Brendan Earley, Before the Close of Day
It was a walk through the sparse, dusty landscape of New Mexico that sparked off Brendan Earley’s Before the Close of Day. Hauntingly post-apocalyptic, it presents a bleak alternate vision filled with quiet minimal beauty. A companion piece to his 2009 project 9 Works, in which Beyond The White Cube author Brian O’Doherty performed a reading based around a JG Ballard short story, Before the Close of Day will explore similar ideas of alternative history and unfulfilled potential. This time, readings come from the eminent art critic Lucy Lippard (credited with the concept of dematerialisation in the 1960s), who accompanied Earley on his desert stroll. A quasi sci-fi exploration of multiplicity and narrative, rendered with Earley’s signature pristine finish.
February 19 – April 12
Gavin Murphy, In Art We Are Poor Citizens
Dublin City Gallery The Hugh Lane
It’s probably not as celebrated as it should be that Dublin is home to the world’s first public modern art gallery. The Municipal Gallery of Modern Art, now known as the Hugh Lane after its philanthropic founder, first opened in temporary premises on Harcourt Street in 1908. Since then amassed quite the collection of modern and contemporary art, and Gavin Murphy explores this collection, the building that houses it and the ever-changing role of the Hugh Lane in his contribution to the gallery’s Sleepwalkers series. A selection of pieces from the gallery’s archives (including one very striking Cecil King, an Ingres and a Daubigny) is interspersed between Murphy’s own contemporary contributions, often text-based musings rendered in Perspex. Be sure to pick up a leaflet on the way in. It’s a good read.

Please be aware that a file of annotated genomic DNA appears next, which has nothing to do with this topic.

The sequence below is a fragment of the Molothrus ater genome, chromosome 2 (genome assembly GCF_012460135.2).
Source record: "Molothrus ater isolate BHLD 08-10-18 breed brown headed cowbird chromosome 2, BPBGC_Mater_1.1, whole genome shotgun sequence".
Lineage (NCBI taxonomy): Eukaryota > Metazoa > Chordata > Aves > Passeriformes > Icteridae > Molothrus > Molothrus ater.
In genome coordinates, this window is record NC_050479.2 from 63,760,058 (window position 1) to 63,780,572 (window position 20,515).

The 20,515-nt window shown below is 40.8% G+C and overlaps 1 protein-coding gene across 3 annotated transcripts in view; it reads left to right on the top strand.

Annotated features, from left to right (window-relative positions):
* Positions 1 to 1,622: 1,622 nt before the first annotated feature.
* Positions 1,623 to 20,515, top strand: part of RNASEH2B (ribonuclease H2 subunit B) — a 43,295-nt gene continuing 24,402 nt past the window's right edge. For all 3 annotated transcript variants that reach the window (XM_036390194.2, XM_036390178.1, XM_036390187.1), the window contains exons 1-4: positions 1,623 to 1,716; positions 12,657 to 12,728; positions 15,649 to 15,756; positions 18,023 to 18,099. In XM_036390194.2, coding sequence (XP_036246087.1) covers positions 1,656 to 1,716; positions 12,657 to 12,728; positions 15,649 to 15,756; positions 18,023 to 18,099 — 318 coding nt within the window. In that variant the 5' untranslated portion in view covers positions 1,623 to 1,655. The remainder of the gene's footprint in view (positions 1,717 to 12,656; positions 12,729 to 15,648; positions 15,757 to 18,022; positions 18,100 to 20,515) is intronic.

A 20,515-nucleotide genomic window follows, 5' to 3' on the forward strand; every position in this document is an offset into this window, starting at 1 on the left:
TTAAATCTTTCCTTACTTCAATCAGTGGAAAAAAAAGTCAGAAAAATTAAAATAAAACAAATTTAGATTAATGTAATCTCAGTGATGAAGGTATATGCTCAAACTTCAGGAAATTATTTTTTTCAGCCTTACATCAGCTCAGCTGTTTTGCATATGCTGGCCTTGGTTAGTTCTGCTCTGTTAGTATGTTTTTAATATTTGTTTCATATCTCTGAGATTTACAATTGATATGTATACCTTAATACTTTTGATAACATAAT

February 20 – May 4
Talbot Gallery & Studios
Siobhan McGibbon makes representations of the human form, but not as you know it. Fascinated by teratology – the science of bodily abnormality – McGibbon explores distorted figures, growths and excessive hair growth, the odd extra limb. Some sculptures depict real medical conditions, others are invented, but McGibbon’s use of fleshy wax and real human hair can make it squeamishly lifelike, and a little bit repulsive. (Our first encounter with her work was in 2011’s Dublin Contemporary where, on opening night, whispers of the “hairy nipple” she exhibited ignited instant fear and intrigue.) This element of repulsion is completely apt. In her unflinching representations of corporeal abnormality, McGibbon deconstructs the societal preconceptions that arise from them, tracing medical anxiety from ancient mythology onwards, and forcing us to be comfortable with her fleshy forms. Because really, what constitutes as a “normal” human body anyway?
March 6 – 29
Words: Rosa Abbott